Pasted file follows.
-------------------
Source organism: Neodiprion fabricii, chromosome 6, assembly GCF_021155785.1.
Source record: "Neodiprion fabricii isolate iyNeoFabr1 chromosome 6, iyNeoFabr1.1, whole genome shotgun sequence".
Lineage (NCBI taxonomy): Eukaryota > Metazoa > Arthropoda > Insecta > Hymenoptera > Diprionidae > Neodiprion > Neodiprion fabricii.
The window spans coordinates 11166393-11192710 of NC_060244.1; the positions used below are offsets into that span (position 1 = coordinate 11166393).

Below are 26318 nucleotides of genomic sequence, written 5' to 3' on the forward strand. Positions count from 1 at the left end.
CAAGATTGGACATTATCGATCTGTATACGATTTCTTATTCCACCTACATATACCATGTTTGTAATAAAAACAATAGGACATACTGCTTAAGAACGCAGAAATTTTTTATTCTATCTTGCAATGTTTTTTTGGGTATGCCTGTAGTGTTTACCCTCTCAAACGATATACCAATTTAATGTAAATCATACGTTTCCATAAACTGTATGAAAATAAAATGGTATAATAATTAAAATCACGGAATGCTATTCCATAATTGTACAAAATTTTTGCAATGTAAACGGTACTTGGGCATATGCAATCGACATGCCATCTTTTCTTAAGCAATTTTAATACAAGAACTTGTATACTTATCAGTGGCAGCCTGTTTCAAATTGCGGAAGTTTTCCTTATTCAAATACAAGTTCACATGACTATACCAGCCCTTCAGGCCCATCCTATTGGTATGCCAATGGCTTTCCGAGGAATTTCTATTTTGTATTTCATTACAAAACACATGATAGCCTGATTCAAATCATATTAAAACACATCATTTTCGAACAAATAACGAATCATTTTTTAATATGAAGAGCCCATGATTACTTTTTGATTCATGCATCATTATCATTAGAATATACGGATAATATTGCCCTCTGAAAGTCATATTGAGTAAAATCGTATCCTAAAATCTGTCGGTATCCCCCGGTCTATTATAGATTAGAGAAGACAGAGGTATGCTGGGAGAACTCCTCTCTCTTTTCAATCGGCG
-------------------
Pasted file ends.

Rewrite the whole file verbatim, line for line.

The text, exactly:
Source organism: Neodiprion fabricii, chromosome 6, assembly GCF_021155785.1.
Source record: "Neodiprion fabricii isolate iyNeoFabr1 chromosome 6, iyNeoFabr1.1, whole genome shotgun sequence".
Lineage (NCBI taxonomy): Eukaryota > Metazoa > Arthropoda > Insecta > Hymenoptera > Diprionidae > Neodiprion > Neodiprion fabricii.
The window spans coordinates 11166393-11192710 of NC_060244.1; the positions used below are offsets into that span (position 1 = coordinate 11166393).

Below are 26318 nucleotides of genomic sequence, written 5' to 3' on the forward strand. Positions count from 1 at the left end.
CAAGATTGGACATTATCGATCTGTATACGATTTCTTATTCCACCTACATATACCATGTTTGTAATAAAAACAATAGGACATACTGCTTAAGAACGCAGAAATTTTTTATTCTATCTTGCAATGTTTTTTTGGGTATGCCTGTAGTGTTTACCCTCTCAAACGATATACCAATTTAATGTAAATCATACGTTTCCATAAACTGTATGAAAATAAAATGGTATAATAATTAAAATCACGGAATGCTATTCCATAATTGTACAAAATTTTTGCAATGTAAACGGTACTTGGGCATATGCAATCGACATGCCATCTTTTCTTAAGCAATTTTAATACAAGAACTTGTATACTTATCAGTGGCAGCCTGTTTCAAATTGCGGAAGTTTTCCTTATTCAAATACAAGTTCACATGACTATACCAGCCCTTCAGGCCCATCCTATTGGTATGCCAATGGCTTTCCGAGGAATTTCTATTTTGTATTTCATTACAAAACACATGATAGCCTGATTCAAATCATATTAAAACACATCATTTTCGAACAAATAACGAATCATTTTTTAATATGAAGAGCCCATGATTACTTTTTGATTCATGCATCATTATCATTAGAATATACGGATAATATTGCCCTCTGAAAGTCATATTGAGTAAAATCGTATCCTAAAATCTGTCGGTATCCCCCGGTCTATTATAGATTAGAGAAGACAGAGGTATGCTGGGAGAACTCCTCTCTCTTTTCAATCGGCG